To find a certain file till now we had to launch Nautilus and use the search entry. Recursive search also doesn’t work in Nautilus 3.6, so in many situations we had either navigate into folders, bookmark locations or even launch a terminal and use something like <find | grep “myFile”>.
In Nautilus 3.8 recursive search is present and in super fast (at least in my system). So we can launch Nautilus and start typing.. Or alternatively we can hit <Super> and start typing without needing to open Nautilus, that will save us around 1 sec, and an extra mouse move.
First of, we need to set up the locations that we want Shell to search from.
My “gnome” folder includes my GNOME JHBuild files and that is 7GB and 150.000 files. So lets say I want to search for Gnome-Settings folder. In Shell overview I am just start typing..
Clicking a file will open you a new (if you have already one open) Nautilus Window in the current location that the file lies. Clicking on Nautilus+ icon, will open Nautilus in Search Mode. That is good, but not good enough. Three results are quite limited.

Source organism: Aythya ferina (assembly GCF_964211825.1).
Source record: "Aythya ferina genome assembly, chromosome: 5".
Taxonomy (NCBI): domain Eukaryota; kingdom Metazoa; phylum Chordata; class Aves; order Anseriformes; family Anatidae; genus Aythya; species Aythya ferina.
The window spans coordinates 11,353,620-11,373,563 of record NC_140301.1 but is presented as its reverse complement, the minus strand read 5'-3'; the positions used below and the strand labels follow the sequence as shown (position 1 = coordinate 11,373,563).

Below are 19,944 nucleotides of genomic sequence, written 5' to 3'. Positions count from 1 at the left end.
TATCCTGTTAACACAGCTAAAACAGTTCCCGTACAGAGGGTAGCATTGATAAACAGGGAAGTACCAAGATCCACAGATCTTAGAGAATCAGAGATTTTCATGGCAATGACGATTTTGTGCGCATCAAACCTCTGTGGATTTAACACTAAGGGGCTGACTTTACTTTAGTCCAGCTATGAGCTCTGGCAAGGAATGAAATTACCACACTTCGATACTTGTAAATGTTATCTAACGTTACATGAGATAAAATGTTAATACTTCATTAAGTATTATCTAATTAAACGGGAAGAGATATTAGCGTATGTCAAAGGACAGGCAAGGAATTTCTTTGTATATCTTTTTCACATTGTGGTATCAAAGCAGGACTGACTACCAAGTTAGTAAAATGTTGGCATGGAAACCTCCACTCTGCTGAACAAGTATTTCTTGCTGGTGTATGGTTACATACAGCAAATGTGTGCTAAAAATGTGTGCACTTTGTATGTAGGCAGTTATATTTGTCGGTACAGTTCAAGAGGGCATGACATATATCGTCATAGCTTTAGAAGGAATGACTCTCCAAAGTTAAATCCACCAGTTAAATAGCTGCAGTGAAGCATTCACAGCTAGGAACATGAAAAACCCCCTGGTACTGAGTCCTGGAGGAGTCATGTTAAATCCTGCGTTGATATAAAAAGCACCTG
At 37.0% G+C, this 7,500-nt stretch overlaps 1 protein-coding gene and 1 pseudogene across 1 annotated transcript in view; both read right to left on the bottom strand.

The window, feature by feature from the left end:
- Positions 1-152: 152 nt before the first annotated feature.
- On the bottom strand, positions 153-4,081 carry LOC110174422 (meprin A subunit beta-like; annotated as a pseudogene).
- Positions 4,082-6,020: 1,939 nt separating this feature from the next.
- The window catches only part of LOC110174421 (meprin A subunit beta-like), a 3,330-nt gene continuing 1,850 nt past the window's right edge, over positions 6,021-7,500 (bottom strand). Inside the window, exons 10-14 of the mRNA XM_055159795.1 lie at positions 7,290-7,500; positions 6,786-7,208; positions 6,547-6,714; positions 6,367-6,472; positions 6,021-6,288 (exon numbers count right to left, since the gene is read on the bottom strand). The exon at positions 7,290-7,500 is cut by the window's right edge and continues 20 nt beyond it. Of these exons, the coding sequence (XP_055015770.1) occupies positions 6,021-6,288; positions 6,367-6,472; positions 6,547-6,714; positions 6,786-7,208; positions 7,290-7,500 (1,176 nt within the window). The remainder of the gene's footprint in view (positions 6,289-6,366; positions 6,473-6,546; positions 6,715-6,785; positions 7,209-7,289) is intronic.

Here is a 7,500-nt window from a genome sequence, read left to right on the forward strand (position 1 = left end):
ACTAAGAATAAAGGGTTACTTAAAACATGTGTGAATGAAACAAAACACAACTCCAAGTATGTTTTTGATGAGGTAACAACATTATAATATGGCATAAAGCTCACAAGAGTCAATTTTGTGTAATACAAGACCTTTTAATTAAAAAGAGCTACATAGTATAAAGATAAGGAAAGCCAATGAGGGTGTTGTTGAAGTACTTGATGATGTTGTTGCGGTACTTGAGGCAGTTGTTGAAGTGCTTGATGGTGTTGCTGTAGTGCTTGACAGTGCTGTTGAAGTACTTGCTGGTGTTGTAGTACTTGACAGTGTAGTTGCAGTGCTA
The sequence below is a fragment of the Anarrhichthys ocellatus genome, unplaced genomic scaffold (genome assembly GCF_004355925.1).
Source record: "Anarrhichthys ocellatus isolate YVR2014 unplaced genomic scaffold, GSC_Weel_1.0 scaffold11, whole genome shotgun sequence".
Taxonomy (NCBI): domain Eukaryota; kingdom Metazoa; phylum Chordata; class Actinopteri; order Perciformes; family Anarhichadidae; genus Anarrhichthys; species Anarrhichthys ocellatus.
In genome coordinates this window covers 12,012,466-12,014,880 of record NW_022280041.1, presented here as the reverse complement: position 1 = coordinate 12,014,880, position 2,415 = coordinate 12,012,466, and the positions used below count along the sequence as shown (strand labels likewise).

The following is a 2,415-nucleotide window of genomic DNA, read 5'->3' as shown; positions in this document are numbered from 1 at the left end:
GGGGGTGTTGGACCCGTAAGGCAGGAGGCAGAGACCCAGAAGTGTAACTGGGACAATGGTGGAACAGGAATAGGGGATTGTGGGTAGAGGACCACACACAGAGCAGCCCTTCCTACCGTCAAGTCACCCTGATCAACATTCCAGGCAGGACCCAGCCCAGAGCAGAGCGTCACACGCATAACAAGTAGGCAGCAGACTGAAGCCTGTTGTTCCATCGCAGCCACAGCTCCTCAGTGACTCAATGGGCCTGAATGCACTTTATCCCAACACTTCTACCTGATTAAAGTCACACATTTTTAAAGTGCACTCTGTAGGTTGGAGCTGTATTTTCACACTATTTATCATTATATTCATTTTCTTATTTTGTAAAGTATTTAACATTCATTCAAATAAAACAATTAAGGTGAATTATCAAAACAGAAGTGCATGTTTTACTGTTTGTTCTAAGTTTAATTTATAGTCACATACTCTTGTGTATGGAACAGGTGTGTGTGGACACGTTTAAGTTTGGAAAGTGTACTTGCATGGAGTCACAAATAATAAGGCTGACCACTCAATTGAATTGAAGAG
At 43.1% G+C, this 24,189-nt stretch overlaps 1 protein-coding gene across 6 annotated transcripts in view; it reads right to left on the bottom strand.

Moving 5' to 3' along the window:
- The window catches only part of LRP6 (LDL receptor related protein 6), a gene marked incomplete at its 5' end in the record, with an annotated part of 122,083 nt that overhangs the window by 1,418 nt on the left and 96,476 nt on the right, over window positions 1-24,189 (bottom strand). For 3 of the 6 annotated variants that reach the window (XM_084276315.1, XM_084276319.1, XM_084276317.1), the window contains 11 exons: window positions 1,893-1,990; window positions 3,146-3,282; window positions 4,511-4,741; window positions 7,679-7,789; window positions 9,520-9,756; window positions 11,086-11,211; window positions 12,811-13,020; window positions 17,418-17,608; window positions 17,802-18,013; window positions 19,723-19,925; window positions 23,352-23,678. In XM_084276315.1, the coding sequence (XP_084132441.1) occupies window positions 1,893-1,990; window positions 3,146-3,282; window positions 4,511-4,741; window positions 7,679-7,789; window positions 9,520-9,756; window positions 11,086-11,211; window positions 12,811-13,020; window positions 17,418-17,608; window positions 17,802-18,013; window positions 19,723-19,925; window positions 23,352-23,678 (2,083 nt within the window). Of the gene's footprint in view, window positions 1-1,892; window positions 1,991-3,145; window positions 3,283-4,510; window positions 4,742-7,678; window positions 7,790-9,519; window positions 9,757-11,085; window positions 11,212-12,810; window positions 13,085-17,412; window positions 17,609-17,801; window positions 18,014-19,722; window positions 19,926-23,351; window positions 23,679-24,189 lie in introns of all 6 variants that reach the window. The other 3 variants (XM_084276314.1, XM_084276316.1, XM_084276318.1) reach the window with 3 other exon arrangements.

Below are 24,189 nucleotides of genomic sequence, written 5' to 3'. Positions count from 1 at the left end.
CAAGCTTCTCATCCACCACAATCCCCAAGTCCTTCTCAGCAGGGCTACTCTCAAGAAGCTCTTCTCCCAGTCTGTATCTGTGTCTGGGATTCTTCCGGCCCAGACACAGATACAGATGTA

If we hack the Shell a bit..
Now I get 7 results in one row, with a full size display screen. That is better! Of course you can do more than this, like getting a fixed results number per row. Don’t get me wrong, I am not suggesting that people should know how to hack Shell! But it is certain that someone will write an extension that let us decide how many results we want and how these will be displayed.
The other nice thing, is how fast this runs. We can further improve the speed of indexing by changing some variables in Tracker according to our tastes.
In general, you will find many useful options in dconf-editor in many applications in GNOME, options that are not available in Apps User Interfaces. So install it and explore it ;)